Understanding the Self-Fulfilling Prophecy

This blog is a continuation of last week’s chronicle of the self esteem workshop that I ran as part of my research dissertation into the power of NLP as a change agent.

 Today’s blog explores the middle part of the workshop in which I challenged participants by asking them to consider how they know what truth is! In particular I asked them to consider beliefs, where they come from and how we decide to believe them.

 To provide a framework for discussion I introduced three different types of belief for consideration:

  •  Global Beliefs- This describes a belief that is held by a large number of people. This could be a community, a country even an entire planet. Sometimes this kind of belief may be a shared belief system within a family structure.
  • Operational Beliefs – This type of belief refers to what we believe to be true about the way things work.
  • Self Beliefs – Beliefs we hold about ourselves, our abilities, qualities, values and worth as a human being.

As mentioned last week, Joe and I continued to use NLP language patterns and metaphors to pre-frame the interventions we would be using in the workshop. As part of this process I encouraged people to consider well established global beliefs, for example the shape of the earth.

 We quickly established that almost everyone based their belief on information supplied by other people and some experiences such as travelling. We looked at how it might be possible to challenge a belief that is seemingly backed up by science. We also discussed how culturally there may have been a different belief about the earth at other times in history in certain parts of the world.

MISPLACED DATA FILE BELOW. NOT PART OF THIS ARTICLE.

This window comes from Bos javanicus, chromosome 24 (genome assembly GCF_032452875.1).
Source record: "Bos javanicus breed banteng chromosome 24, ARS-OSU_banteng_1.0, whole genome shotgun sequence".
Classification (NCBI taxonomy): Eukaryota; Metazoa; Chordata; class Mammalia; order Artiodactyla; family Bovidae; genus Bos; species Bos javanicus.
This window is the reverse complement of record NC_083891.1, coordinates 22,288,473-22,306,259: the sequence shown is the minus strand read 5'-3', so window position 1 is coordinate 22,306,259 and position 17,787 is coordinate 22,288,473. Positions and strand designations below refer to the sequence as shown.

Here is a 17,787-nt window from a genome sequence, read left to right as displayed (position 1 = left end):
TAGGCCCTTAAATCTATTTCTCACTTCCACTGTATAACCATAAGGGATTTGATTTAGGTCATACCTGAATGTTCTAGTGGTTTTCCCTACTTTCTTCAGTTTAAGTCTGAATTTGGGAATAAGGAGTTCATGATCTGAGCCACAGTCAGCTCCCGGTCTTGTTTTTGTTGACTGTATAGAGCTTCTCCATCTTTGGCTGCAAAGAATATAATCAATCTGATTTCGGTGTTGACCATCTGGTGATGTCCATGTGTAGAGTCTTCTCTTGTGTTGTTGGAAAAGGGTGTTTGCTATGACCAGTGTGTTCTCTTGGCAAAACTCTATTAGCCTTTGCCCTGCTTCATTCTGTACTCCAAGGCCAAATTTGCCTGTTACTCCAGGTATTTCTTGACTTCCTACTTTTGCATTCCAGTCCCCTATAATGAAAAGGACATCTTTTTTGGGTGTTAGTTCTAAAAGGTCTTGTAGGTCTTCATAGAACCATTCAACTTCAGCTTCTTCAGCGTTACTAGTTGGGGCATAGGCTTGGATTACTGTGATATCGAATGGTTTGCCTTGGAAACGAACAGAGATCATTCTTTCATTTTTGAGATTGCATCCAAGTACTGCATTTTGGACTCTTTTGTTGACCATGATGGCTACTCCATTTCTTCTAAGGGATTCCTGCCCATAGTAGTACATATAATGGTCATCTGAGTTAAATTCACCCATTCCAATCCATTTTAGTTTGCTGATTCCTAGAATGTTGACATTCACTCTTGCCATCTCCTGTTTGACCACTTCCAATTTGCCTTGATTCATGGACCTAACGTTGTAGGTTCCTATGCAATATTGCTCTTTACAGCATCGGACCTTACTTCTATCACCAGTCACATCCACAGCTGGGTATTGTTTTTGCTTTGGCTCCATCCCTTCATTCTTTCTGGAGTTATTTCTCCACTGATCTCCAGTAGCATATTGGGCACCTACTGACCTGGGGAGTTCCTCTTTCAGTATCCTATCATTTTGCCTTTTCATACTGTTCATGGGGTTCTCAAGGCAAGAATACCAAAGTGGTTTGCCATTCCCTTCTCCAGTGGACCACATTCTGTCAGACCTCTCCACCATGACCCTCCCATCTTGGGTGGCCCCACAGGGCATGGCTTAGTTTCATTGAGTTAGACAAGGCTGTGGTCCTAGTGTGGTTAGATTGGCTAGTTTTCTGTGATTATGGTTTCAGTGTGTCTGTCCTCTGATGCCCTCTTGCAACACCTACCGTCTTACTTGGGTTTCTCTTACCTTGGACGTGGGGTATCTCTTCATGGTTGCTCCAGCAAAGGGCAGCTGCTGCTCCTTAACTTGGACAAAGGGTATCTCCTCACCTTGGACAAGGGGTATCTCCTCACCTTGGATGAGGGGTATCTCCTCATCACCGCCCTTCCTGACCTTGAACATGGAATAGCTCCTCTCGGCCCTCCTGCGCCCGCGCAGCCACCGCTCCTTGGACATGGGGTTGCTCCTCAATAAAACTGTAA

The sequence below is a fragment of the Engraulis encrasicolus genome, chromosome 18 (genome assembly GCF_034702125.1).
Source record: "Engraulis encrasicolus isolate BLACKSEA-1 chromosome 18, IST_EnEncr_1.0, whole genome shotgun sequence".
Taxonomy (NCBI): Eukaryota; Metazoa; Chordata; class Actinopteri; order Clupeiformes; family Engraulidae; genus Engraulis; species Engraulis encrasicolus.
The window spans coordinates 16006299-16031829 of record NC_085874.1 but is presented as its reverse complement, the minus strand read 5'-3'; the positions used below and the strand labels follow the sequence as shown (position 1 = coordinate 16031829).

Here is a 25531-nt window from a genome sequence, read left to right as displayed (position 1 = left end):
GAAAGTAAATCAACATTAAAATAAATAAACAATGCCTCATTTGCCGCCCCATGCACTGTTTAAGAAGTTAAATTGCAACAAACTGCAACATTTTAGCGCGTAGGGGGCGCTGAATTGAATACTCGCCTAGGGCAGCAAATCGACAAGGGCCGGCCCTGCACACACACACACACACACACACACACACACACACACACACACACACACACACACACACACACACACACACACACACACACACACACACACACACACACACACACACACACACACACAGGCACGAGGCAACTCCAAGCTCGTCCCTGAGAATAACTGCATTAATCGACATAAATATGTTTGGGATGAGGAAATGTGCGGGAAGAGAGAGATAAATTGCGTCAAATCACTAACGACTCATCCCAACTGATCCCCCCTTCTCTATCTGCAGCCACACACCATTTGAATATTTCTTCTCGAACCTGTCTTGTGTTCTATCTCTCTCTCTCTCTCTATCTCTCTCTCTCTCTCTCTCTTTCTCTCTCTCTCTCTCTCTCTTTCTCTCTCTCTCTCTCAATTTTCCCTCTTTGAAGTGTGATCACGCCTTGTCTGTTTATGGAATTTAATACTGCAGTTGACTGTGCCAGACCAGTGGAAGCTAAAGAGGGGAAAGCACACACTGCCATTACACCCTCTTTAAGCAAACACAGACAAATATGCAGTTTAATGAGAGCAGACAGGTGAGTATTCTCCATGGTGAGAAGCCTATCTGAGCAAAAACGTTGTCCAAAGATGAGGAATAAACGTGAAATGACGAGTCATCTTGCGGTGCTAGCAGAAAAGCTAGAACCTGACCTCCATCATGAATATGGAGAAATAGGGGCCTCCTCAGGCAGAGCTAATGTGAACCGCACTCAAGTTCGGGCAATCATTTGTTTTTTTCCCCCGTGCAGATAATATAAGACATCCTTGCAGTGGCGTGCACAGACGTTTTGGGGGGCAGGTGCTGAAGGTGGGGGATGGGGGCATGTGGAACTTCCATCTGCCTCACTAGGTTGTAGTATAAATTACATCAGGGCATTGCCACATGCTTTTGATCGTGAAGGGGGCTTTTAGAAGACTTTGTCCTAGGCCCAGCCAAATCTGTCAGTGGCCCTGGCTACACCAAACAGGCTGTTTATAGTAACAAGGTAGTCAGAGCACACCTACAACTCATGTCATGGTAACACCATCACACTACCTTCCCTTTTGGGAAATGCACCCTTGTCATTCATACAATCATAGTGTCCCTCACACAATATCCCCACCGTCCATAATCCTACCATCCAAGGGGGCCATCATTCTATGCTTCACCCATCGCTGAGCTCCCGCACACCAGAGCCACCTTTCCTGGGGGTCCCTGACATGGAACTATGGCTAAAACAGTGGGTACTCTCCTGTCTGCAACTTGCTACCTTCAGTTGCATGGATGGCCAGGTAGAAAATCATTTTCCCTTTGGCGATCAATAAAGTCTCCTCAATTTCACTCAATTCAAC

All of this laid the groundwork that allowed people to open up to the possibility that beliefs may not be true, we just choose to believe certain things. This is extremely powerful and means that at an unconscious level people may already be challenging their own limiting beliefs.

The next part of the session involved understanding how we take on beliefs, particularly those we have about ourselves. Most people in psychology would agree that much of our belief system is formed at a very early age and is largely a result of conditioning. The people we rely on give us both direct and indirect feedback and we absorb this feedback as truth.

 Perhaps even more startling however is the way we ourselves re-enforce both limiting and empowering beliefs by collecting evidence. The self-fulfilling prophecy is how we do this; first we talk to ourselves, then we make pictures of what might happen, this creates a feeling which influences our body language which in turn generates behaviour.

 We then collect evidence to support our theory or belief about ourselves. Here is where it gets interesting! If the external evidence supports our internal dialogue, mental images and feelings we accept this as evidence that our belief is true.

If, on the same hand, the evidence is conflicting we reject it, telling ourselves and others it was a fluke, luck or some other explanation.

By sharing a few personal examples with the group we were able to encourage them to entertain the notion that perhaps beliefs are neither true nor untrue! Perhaps we get to choose what we want to believe once we accept this concept!

By this point the participants were ready for the intervention! This next process is called “Change Beliefs”. It is remarkably simple and yet seems to regularly get amazing results. In simple terms each person selected a limiting belief they held about themselves. We then facilitated them in identifying the “sub-modalities” of where they kept this particular belief.

 We then had them consider a belief that used to be true but is no longer. It was important to ensure that they chose something appropriate so we made a suggestion for this one, something that was likely to be “true” for everyone. Again they identified the sub-modalities of this belief.